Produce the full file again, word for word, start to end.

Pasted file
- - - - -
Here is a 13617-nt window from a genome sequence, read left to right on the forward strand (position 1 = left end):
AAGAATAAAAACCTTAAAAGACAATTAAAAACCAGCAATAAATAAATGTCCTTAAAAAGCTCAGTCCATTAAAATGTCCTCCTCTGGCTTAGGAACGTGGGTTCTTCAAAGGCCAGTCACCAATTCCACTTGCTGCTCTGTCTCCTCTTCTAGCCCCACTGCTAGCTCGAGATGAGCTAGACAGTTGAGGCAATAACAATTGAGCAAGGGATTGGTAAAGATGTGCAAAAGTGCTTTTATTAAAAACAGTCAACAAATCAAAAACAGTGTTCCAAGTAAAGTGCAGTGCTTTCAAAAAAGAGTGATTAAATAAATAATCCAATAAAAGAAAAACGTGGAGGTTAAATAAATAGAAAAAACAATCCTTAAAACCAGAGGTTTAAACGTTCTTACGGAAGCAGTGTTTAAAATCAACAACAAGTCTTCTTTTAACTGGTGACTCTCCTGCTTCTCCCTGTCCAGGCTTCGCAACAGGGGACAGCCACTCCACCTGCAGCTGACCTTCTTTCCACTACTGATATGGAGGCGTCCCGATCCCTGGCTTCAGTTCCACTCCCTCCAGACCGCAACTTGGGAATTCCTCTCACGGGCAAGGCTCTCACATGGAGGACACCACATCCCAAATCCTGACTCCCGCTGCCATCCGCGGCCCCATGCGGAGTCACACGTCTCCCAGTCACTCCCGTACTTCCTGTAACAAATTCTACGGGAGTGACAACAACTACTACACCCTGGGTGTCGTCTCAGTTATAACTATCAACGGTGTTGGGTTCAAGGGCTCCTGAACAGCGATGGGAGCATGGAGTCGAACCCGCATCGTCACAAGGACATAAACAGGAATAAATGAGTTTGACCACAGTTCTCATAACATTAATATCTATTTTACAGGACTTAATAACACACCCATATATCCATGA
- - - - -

Here is a 13617-nt window from a genome sequence, read left to right on the forward strand (position 1 = left end):
AAGAATAAAAACCTTAAAAGACAATTAAAAACCAGCAATAAATAAATGTCCTTAAAAAGCTCAGTCCATTAAAATGTCCTCCTCTGGCTTAGGAACGTGGGTTCTTCAAAGGCCAGTCACCAATTCCACTTGCTGCTCTGTCTCCTCTTCTAGCCCCACTGCTAGCTCGAGATGAGCTAGACAGTTGAGGCAATAACAATTGAGCAAGGGATTGGTAAAGATGTGCAAAAGTGCTTTTATTAAAAACAGTCAACAAATCAAAAACAGTGTTCCAAGTAAAGTGCAGTGCTTTCAAAAAAGAGTGATTAAATAAATAATCCAATAAAAGAAAAACGTGGAGGTTAAATAAATAGAAAAAACAATCCTTAAAACCAGAGGTTTAAACGTTCTTACGGAAGCAGTGTTTAAAATCAACAACAAGTCTTCTTTTAACTGGTGACTCTCCTGCTTCTCCCTGTCCAGGCTTCGCAACAGGGGACAGCCACTCCACCTGCAGCTGACCTTCTTTCCACTACTGATATGGAGGCGTCCCGATCCCTGGCTTCAGTTCCACTCCCTCCAGACCGCAACTTGGGAATTCCTCTCACGGGCAAGGCTCTCACATGGAGGACACCACATCCCAAATCCTGACTCCCGCTGCCATCCGCGGCCCCATGCGGAGTCACACGTCTCCCAGTCACTCCCGTACTTCCTGTAACAAATTCTACGGGAGTGACAACAACTACTACACCCTGGGTGTCGTCTCAGTTATAACTATCAACGGTGTTGGGTTCAAGGGCTCCTGAACAGCGATGGGAGCATGGAGTCGAACCCGCATCGTCACAAGGACATAAACAGGAATAAATGAGTTTGACCACAGTTCTCATAACATTAATATCTATTTTACAGGACTTAATAACACACCCATATATCCATGA